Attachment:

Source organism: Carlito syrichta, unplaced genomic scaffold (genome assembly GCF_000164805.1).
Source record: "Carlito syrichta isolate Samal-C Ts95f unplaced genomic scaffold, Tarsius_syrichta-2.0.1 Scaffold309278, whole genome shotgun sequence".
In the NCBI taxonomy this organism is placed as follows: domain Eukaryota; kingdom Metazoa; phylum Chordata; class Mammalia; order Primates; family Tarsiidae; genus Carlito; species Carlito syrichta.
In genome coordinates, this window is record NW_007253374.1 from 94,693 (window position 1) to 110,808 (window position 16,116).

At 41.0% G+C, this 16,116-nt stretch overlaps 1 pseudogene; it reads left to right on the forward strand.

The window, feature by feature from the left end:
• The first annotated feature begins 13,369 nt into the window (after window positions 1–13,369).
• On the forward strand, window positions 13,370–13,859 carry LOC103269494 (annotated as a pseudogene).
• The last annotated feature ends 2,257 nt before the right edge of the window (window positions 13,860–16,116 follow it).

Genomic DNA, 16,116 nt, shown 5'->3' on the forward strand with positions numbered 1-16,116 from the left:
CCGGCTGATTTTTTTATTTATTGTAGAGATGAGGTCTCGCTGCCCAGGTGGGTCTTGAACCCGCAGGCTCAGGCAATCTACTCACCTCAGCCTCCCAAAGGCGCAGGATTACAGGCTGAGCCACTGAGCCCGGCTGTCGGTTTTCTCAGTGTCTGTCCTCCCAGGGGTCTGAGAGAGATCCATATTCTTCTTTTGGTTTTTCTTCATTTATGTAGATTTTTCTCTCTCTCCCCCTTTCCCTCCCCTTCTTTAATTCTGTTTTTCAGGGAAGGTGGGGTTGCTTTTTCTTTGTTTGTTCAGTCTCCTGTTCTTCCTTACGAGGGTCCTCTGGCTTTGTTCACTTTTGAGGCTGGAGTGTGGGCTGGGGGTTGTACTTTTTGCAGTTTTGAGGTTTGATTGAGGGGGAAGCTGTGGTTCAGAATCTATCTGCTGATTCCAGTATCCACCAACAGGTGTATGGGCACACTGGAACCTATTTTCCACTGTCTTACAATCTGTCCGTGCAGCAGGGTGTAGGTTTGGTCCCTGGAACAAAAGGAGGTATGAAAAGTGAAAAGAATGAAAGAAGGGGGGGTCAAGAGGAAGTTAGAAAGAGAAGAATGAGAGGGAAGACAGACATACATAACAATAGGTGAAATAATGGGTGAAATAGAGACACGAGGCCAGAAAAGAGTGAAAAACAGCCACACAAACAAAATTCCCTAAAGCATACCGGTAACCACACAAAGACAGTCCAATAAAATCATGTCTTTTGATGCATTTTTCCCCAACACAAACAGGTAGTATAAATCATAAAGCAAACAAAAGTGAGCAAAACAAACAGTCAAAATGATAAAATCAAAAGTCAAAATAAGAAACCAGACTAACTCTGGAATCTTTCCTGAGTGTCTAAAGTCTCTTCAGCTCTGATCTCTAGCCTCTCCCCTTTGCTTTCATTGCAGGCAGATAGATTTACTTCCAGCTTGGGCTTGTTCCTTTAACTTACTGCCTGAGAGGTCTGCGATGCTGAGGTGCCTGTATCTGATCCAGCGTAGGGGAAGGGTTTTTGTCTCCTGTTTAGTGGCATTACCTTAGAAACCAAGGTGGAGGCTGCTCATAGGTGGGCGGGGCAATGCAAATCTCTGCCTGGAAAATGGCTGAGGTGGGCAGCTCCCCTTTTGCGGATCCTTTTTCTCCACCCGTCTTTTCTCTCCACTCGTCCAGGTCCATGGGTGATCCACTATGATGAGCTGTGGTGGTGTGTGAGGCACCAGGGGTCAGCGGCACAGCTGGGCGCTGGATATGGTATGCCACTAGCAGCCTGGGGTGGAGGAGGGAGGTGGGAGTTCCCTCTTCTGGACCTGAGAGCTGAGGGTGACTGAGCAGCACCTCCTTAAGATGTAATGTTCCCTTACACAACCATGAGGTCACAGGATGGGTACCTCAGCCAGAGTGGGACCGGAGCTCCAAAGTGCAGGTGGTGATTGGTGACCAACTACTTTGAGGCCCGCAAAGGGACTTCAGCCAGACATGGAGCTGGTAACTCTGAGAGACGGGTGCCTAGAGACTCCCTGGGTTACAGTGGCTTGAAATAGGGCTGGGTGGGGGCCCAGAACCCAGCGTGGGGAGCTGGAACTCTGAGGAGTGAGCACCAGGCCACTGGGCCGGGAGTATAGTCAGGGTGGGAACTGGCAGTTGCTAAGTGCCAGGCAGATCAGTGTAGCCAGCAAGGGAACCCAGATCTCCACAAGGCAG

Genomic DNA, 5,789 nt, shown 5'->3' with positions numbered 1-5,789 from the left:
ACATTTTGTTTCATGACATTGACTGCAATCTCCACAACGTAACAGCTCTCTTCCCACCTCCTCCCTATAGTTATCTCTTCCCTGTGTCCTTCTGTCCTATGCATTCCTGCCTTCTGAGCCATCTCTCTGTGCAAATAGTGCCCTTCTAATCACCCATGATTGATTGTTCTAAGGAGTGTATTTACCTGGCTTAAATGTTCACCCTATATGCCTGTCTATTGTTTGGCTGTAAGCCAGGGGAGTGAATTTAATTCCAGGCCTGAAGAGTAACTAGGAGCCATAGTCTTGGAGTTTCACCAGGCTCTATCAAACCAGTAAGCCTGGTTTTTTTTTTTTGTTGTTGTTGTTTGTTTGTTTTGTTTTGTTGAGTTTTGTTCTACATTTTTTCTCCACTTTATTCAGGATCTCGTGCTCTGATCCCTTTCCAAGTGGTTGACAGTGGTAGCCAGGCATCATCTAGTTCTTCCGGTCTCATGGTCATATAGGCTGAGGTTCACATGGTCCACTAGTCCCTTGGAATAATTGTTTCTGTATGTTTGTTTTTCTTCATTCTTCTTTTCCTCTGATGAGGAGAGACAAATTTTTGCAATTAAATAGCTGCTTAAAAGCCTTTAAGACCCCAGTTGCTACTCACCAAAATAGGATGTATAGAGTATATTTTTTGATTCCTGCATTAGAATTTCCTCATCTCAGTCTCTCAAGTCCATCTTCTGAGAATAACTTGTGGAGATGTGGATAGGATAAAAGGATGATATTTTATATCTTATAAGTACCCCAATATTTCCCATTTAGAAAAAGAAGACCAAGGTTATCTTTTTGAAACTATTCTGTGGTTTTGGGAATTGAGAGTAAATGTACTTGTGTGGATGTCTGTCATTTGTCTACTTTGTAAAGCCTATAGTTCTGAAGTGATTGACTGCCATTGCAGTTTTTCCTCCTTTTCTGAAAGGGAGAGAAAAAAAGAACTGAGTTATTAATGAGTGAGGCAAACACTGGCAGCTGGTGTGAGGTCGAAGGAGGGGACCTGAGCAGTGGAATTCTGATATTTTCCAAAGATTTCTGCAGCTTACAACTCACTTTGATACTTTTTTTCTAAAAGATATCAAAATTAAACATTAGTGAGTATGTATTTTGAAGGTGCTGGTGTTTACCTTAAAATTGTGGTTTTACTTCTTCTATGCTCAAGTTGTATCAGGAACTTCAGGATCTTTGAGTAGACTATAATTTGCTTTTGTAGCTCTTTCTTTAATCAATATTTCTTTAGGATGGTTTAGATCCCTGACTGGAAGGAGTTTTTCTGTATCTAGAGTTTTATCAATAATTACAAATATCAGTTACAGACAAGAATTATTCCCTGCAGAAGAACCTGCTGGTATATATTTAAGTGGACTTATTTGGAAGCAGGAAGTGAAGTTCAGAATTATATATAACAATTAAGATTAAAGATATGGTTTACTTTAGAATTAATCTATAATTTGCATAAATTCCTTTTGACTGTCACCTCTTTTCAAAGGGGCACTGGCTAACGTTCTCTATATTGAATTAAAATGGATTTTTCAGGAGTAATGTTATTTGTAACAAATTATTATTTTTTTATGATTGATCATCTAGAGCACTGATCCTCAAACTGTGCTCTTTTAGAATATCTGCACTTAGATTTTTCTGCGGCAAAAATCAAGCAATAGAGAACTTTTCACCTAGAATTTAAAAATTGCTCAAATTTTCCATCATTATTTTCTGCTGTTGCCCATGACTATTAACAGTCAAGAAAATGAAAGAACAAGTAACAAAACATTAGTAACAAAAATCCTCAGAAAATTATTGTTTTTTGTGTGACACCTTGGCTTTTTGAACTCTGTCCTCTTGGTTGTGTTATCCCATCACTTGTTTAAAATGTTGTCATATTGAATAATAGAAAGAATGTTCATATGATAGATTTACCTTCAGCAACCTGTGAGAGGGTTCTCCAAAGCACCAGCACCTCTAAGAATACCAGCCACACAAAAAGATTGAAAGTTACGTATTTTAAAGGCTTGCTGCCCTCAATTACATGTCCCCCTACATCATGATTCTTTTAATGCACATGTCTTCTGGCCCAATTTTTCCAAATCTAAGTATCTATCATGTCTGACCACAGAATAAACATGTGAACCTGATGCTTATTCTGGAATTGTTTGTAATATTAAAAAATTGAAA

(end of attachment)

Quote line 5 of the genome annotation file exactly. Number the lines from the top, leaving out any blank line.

At 41.0% G+C, this 16,116-nt stretch overlaps 1 pseudogene; it reads left to right on the forward strand.